Lignin-Containing Coatings for Packaging Materials—Pilot Trials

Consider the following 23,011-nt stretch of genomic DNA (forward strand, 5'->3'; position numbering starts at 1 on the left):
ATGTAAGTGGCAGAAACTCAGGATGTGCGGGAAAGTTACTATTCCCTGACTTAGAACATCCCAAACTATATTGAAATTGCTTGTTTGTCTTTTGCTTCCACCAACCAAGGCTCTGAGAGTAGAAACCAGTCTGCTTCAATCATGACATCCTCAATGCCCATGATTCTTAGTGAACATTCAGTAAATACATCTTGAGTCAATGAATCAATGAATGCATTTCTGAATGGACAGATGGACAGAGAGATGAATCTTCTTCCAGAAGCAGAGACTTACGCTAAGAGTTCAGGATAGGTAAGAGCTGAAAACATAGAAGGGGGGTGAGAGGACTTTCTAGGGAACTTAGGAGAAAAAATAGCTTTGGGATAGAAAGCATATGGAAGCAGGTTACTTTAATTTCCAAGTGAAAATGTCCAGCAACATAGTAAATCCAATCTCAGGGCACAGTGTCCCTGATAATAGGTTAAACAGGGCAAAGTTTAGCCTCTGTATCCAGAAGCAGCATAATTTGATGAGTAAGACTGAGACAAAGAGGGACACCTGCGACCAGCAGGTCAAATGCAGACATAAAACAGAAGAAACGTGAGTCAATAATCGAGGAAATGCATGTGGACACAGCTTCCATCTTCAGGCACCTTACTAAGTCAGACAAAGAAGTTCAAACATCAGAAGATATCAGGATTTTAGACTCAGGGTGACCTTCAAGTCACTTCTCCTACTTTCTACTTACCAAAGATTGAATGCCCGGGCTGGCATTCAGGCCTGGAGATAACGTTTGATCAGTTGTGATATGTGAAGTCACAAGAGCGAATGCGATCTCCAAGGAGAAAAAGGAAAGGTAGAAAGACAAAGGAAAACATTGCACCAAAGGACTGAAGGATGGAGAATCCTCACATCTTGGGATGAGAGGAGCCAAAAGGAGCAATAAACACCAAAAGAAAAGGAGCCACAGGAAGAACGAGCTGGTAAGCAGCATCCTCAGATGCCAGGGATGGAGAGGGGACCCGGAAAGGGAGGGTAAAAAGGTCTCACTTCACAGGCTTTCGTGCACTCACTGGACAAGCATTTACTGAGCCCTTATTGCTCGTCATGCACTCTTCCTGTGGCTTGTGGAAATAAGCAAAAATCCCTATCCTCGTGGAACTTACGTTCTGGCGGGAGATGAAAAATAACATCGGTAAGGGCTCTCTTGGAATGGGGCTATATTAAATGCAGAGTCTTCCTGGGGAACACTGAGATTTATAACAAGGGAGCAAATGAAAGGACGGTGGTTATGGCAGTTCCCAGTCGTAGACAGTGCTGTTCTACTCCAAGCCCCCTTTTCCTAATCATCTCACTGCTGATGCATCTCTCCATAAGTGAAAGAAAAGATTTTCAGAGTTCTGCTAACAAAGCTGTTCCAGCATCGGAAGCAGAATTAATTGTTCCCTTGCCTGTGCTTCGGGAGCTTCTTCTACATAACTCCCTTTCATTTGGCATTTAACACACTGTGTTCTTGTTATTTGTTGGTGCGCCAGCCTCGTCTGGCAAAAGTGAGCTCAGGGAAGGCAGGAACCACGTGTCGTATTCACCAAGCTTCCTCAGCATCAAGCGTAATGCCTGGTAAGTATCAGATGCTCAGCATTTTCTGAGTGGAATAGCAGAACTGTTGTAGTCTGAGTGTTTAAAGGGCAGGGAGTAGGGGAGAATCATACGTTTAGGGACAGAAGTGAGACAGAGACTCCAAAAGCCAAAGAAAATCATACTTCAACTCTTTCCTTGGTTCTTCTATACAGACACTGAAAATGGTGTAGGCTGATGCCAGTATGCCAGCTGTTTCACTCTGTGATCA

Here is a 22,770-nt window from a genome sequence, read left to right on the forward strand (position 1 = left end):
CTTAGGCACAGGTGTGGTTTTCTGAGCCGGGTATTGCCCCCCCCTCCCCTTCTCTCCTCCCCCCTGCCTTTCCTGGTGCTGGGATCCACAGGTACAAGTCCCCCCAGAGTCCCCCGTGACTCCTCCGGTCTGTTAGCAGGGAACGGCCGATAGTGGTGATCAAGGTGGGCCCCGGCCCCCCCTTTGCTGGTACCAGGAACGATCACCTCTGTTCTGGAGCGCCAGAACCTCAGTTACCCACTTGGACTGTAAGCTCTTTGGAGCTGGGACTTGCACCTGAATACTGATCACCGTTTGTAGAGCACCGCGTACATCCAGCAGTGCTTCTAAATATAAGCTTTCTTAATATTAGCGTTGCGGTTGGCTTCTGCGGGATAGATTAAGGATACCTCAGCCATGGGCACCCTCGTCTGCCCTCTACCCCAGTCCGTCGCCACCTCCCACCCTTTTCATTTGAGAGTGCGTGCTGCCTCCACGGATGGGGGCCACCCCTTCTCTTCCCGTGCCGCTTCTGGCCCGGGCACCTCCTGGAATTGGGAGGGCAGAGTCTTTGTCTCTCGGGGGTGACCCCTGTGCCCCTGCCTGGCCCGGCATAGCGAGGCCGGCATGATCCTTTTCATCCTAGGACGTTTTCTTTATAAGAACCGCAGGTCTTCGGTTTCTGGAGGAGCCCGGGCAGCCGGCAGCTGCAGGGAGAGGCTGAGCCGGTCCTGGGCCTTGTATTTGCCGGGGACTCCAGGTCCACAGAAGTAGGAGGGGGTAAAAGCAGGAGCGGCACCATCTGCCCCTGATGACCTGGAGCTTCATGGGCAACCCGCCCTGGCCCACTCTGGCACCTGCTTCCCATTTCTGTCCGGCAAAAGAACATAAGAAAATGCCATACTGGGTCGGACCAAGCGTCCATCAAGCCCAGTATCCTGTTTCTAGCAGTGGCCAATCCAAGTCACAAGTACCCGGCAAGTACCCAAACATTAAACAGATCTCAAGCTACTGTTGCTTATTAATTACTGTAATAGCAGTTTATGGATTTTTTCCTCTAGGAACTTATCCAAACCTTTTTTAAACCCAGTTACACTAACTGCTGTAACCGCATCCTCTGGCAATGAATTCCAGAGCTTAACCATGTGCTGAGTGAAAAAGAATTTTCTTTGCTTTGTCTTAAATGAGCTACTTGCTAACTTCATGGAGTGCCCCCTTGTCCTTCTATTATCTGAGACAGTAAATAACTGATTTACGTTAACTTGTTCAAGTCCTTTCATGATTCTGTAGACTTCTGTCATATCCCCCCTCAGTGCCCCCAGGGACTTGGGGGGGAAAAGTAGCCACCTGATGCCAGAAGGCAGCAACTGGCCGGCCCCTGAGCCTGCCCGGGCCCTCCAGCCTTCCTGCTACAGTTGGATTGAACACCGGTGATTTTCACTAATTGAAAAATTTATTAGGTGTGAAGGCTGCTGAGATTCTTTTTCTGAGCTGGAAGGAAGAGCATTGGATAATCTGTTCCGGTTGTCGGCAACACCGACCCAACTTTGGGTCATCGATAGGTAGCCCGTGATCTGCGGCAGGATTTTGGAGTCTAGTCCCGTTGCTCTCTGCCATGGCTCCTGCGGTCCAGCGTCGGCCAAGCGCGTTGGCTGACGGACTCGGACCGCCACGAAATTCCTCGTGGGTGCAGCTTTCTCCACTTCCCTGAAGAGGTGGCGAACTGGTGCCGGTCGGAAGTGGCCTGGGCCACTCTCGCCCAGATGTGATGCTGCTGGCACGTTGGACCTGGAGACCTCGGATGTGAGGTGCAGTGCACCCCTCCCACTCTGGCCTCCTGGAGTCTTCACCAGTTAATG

One severe weakness of most biopolymers, in terms of their use as packaging materials, is their relatively high solubility in water. The addition of kraft lignin to starch coating formulations has been shown to reduce the water solubility of starch in dry coatings. However, lignin may also migrate into aqueous solutions. For this paper, kraft lignin isolated using the LignoBoost process was used in order to examine the effect of pH level on the solubility of lignin with and without ammonium zirconium carbonate (AZC). Machine-glazed (MG) paper was coated in a pilot coating machine, with the moving substrate at high speed, and laboratory-coated samples were used as a reference when measuring defects (number of pinholes). Kraft lignin became soluble in water at lower pH levels when starch was added to the solution, due to the interactions between starch and lignin. This made it possible to lower the pH of the coating solutions, resulting in increased water stability of the dry samples; that is, the migration of lignin to the model liquids decreased when the pH of the coating solutions was reduced. No significant difference was observed in the water vapor transmission rate (WVTR) between high and low pH for the pilot-coated samples. The addition of AZC to the formulation reduced the migration of lignin from the coatings to the model liquids and led to an increase in the water contact angle, but also increased the number of pinholes in the pilot-coated samples.